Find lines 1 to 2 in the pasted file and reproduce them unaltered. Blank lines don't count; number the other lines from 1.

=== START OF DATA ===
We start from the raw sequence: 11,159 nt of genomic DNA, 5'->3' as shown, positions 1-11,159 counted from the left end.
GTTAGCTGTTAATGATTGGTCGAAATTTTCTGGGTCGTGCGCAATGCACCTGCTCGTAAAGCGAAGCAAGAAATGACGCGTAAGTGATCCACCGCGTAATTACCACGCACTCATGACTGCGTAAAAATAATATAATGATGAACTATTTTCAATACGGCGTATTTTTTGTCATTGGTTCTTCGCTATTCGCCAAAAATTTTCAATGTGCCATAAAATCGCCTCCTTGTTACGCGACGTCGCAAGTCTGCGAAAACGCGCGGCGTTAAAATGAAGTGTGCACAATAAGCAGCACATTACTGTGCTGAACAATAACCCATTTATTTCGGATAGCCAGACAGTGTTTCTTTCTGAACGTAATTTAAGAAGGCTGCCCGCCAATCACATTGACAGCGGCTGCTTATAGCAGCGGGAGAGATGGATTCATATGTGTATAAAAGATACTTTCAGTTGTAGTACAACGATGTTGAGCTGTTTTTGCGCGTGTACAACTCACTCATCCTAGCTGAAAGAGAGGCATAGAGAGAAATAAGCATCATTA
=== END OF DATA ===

We start from the raw sequence: 11,159 nt of genomic DNA, 5'->3' as shown, positions 1-11,159 counted from the left end.
GTTAGCTGTTAATGATTGGTCGAAATTTTCTGGGTCGTGCGCAATGCACCTGCTCGTAAAGCGAAGCAAGAAATGACGCGTAAGTGATCCACCGCGTAATTACCACGCACTCATGACTGCGTAAAAATAATATAATGATGAACTATTTTCAATACGGCGTATTTTTTGTCATTGGTTCTTCGCTATTCGCCAAAAATTTTCAATGTGCCATAAAATCGCCTCCTTGTTACGCGACGTCGCAAGTCTGCGAAAACGCGCGGCGTTAAAATGAAGTGTGCACAATAAGCAGCACATTACTGTGCTGAACAATAACCCATTTATTTCGGATAGCCAGACAGTGTTTCTTTCTGAACGTAATTTAAGAAGGCTGCCCGCCAATCACATTGACAGCGGCTGCTTATAGCAGCGGGAGAGATGGATTCATATGTGTATAAAAGATACTTTCAGTTGTAGTACAACGATGTTGAGCTGTTTTTGCGCGTGTACAACTCACTCATCCTAGCTGAAAGAGAGGCATAGAGAGAAATAAGCATCATTA